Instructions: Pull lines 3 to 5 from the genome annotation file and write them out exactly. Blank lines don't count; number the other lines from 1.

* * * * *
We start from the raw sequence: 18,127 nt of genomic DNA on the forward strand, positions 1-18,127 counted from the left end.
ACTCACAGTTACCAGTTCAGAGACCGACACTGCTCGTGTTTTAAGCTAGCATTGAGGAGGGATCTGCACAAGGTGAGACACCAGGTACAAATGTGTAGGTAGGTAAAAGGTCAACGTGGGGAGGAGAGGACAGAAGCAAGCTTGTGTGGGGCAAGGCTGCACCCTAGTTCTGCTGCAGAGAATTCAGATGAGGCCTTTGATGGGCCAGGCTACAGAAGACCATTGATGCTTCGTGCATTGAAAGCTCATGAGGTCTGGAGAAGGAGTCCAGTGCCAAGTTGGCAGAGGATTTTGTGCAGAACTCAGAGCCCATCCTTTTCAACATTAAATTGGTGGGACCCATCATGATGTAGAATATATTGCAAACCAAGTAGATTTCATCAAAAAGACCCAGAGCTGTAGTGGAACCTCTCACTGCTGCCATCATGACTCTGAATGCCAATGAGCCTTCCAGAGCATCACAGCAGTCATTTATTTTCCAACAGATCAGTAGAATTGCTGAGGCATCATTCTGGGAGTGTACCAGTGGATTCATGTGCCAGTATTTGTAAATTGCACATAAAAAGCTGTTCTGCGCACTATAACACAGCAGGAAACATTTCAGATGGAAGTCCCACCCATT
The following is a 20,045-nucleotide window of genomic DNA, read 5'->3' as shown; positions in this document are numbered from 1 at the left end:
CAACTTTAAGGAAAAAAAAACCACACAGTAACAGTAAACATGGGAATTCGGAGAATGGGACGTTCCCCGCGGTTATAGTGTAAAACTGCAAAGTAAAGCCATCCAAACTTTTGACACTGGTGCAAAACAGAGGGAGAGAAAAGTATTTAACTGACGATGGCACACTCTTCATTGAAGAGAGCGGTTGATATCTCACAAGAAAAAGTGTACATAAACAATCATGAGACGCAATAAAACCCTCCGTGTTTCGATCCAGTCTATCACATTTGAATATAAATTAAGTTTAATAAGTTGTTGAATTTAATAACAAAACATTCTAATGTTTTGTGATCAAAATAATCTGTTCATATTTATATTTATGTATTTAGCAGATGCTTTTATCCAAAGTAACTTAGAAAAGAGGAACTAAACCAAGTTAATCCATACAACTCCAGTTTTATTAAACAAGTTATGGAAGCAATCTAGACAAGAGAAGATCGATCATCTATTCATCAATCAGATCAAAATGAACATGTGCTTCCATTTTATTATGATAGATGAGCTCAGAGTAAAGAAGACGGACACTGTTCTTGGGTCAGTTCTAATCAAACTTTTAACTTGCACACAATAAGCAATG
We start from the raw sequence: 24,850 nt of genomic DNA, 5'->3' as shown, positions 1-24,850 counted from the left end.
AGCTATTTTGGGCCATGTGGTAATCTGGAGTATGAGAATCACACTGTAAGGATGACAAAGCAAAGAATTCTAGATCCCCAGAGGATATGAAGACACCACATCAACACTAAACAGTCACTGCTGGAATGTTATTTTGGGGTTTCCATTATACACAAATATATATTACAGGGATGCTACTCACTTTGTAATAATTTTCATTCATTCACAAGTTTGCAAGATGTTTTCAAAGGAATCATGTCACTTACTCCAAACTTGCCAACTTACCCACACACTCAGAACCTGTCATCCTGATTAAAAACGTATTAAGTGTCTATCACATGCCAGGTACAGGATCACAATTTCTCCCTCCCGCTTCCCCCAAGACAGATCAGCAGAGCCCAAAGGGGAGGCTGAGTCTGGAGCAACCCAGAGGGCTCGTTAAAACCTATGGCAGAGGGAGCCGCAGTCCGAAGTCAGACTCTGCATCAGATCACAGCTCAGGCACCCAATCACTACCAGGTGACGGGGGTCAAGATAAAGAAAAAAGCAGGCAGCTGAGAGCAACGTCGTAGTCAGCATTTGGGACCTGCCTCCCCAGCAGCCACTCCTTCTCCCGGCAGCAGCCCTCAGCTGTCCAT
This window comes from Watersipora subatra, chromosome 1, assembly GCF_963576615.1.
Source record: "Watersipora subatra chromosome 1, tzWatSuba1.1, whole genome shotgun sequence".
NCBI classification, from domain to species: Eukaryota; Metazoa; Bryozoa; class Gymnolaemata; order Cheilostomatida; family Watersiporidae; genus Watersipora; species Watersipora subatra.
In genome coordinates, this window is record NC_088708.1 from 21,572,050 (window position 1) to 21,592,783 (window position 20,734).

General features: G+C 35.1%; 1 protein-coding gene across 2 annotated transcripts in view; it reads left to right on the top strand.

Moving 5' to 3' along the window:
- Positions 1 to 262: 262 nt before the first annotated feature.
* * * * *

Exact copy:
The following is a 20,045-nucleotide window of genomic DNA, read 5'->3' as shown; positions in this document are numbered from 1 at the left end:
CAACTTTAAGGAAAAAAAAACCACACAGTAACAGTAAACATGGGAATTCGGAGAATGGGACGTTCCCCGCGGTTATAGTGTAAAACTGCAAAGTAAAGCCATCCAAACTTTTGACACTGGTGCAAAACAGAGGGAGAGAAAAGTATTTAACTGACGATGGCACACTCTTCATTGAAGAGAGCGGTTGATATCTCACAAGAAAAAGTGTACATAAACAATCATGAGACGCAATAAAACCCTCCGTGTTTCGATCCAGTCTATCACATTTGAATATAAATTAAGTTTAATAAGTTGTTGAATTTAATAACAAAACATTCTAATGTTTTGTGATCAAAATAATCTGTTCATATTTATATTTATGTATTTAGCAGATGCTTTTATCCAAAGTAACTTAGAAAAGAGGAACTAAACCAAGTTAATCCATACAACTCCAGTTTTATTAAACAAGTTATGGAAGCAATCTAGACAAGAGAAGATCGATCATCTATTCATCAATCAGATCAAAATGAACATGTGCTTCCATTTTATTATGATAGATGAGCTCAGAGTAAAGAAGACGGACACTGTTCTTGGGTCAGTTCTAATCAAACTTTTAACTTGCACACAATAAGCAATG
We start from the raw sequence: 24,850 nt of genomic DNA, 5'->3' as shown, positions 1-24,850 counted from the left end.